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Giving up on a language and why it shouldn’t be a failure

Recently, with the amount of people telling me about the languages they are learning and regarding my last post on the languages I know, I was thinking of the act of giving up the learning of a language. It sounds like a failure, am I right?

Even up to these days, many people still tell me that I made a mistake with stopping to learn German since it is an important language these days and its role in today’s world, especially considering the part of the world I am interested in. Or they ask me “are you going to take back German next semester?” Curiously, I am more than happy with Polish right now. Strangely, I am also approaching the same amount of time I spent learning German with Polish and I personally feel like I have achieved more things with Polish than with German. I can communicate with others in Polish and not stay there and talk about the weather or silly things, but also ellaborate on opinions regarding history, music or current events in Poland and the world. Things I couldn’t feel comfortable with doing in German, despite the good feedback I received from my teachers or random contacts with foreigners who speak German as a native language. Has it been a failure to quit a language and move on to another one?

NO.

How come? I learned a lot about myself in that process and how I learn more effectively. One of my biggest issues while learning German was the lack of practice after classes. It was so hard to look for tandem partners online or offline, or even interesting media to watch or listen. I felt like I could only use it in classes and learn certain vocabulary with it. Truth to be told, I had no deep motivation to learn German. However, why it wasn’t a complete failure to learn German? First of all, it did help me with Polish grammar and learning that there are things called cases and words do get declensions with them. I also learned about Spanish grammar in the meantime.

Then, I also learned about how an effective language learning method works for me. Classes are good tools, yet using the language you are learning must be like the most important thing for me. Actually applying that knowledge I worked hard to get in different situations. Listen to good music while cleaning or showering, voice messages with tandem partners, among other situations make me take a small step every day towards fluency in a language. It was a similar thing I had to do with English (except that I was living in an English speaking environment, then), but it was something that I had problems to do with German.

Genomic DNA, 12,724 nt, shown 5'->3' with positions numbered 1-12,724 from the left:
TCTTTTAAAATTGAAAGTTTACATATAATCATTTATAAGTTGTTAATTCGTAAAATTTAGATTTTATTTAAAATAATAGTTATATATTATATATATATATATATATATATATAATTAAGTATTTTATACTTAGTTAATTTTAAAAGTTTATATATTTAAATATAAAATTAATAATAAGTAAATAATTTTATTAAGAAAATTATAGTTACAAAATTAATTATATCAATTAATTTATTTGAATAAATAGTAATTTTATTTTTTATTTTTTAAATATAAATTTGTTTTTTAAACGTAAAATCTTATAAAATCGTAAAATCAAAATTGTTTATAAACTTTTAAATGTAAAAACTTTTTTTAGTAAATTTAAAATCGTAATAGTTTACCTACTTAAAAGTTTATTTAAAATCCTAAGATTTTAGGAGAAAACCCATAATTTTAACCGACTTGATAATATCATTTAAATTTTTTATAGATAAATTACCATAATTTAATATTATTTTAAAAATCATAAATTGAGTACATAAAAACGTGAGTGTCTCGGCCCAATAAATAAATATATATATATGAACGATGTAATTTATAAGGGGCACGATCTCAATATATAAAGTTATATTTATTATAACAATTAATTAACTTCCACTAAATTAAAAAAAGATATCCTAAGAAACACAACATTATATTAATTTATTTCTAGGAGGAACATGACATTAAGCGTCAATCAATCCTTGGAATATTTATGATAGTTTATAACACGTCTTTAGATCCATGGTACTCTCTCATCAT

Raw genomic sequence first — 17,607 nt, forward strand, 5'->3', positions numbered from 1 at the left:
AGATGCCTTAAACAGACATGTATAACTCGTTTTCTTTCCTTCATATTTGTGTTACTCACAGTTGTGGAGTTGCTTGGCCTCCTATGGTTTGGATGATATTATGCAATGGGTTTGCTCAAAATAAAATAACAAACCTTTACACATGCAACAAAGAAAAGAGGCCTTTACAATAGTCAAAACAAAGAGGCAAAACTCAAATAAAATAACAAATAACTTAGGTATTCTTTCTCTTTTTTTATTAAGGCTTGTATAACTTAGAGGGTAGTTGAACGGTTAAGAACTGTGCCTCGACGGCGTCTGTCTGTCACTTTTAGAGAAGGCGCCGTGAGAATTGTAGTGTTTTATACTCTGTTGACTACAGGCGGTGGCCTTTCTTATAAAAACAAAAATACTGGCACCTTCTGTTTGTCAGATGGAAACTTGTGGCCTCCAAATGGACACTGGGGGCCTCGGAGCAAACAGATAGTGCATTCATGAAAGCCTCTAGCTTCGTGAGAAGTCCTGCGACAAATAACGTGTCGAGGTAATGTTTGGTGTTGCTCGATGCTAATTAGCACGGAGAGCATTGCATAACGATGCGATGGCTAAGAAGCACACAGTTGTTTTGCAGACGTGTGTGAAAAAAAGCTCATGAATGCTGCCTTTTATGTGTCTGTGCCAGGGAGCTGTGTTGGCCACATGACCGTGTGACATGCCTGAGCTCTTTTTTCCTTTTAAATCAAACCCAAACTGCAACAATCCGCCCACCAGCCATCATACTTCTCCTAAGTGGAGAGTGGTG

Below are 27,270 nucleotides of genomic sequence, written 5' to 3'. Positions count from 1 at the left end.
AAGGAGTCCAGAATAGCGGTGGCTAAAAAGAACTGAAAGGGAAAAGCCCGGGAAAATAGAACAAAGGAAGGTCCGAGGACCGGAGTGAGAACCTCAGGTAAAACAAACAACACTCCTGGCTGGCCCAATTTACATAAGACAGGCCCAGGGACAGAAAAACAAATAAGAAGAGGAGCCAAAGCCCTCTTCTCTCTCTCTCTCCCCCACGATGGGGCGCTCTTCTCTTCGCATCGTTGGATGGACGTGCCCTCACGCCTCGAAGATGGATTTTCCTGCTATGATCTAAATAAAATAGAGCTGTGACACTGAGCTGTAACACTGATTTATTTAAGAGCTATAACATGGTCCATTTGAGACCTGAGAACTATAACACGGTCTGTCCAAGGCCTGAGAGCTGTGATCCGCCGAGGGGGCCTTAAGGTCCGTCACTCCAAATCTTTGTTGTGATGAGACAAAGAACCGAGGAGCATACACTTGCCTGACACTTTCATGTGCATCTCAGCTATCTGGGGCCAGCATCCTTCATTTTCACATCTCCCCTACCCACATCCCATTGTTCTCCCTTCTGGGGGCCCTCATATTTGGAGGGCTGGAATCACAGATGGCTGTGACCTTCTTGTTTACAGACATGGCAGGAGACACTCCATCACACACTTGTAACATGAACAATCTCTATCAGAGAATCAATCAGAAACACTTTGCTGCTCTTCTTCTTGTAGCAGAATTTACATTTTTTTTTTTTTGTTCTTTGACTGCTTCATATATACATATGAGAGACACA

I didn’t feel like I had wasted time, money and knowledge with German classes. I didn’t feel that German was hard or so. I met wonderful people in my classes, for sure. And right now, after reading experiences of people that after years of not practicing, they had no issues with taking back a language they though they had forgot about it, it motivates to consider German, not in the short term future though.

Language learning is also a process of self discovery, especially when you are already at a certain period of your life in which you have other responsibilities at home, with loved ones or such. This should be also a matter of consideration. You have a life and health to take care of (especially now that I am coming out of a quite rebel flu). Do not burn your eyebrows by learning and instead, rest well, do what you have to do first and if you have time to spare, enjoy your learning.

Have you given up on a language? How did you feel?

krzysiekcl

  • dandiprat

    I gave up on Japanese 13 years ago after 10 years of study for a variety of reasons. I fully intended to get back to it in a few years when my Mandarin got under control but there have always been other languages that had to take priority, not to mention family obligations. Hopefully someday I can finally feel secure enough in my languages to find a way back to it.

  • Gretelle Daffón

    I gave up Arabic. I wasn’t able to practice it outside of class, and quite frankly because the teacher wasn’t a native speaker I felt like he wasn’t doing a very good job.

    • Suck to hear! However, native speakers are not necessarily good teachers. Foreign language teachers need to explain any kind of aspect of the language they teach and not say “it’s because we’re used to it”.

      • Gretelle Daffón

        Well, I am a language teacher and I know that he wasn’t doing a good job. I took another class, in Arabic calligraphy which was taught by a native and I found out that the teacher didn’t even organize or group the sounds correctly. I’m saying it’s more important for me to have a native speaker than someone who went to university to teach. I never really studied Spanish for example, I came, I listened, studied on my own, carried a notebook everywhere and asked a lot of questions. When I finally went to CLIC 5 years later, they gave me a level test and I was put in C1. Can I explain to you the rules of where to put the damn tilde? Not really, but that’s not really why I want to learn a language.

  • I don’t know what is wrong about German (or maybe “wrong” is a bad word), but I also feel like I can use German the most only talking to myself or in the class. I feel like people don’t like to talk to me in German. That is really scary.

    By the way, I am in the middle of preparing my post on which languages I learnt, thanks for inspiration!

    • And what’s worse is that despite I have less chances to use Polish in Chile, I still have managed to use it more than German. Even in Germany, I feel like I could run out of words or topics in German while in Polish, I am confident enough to talk about anything with apparently the “same level”.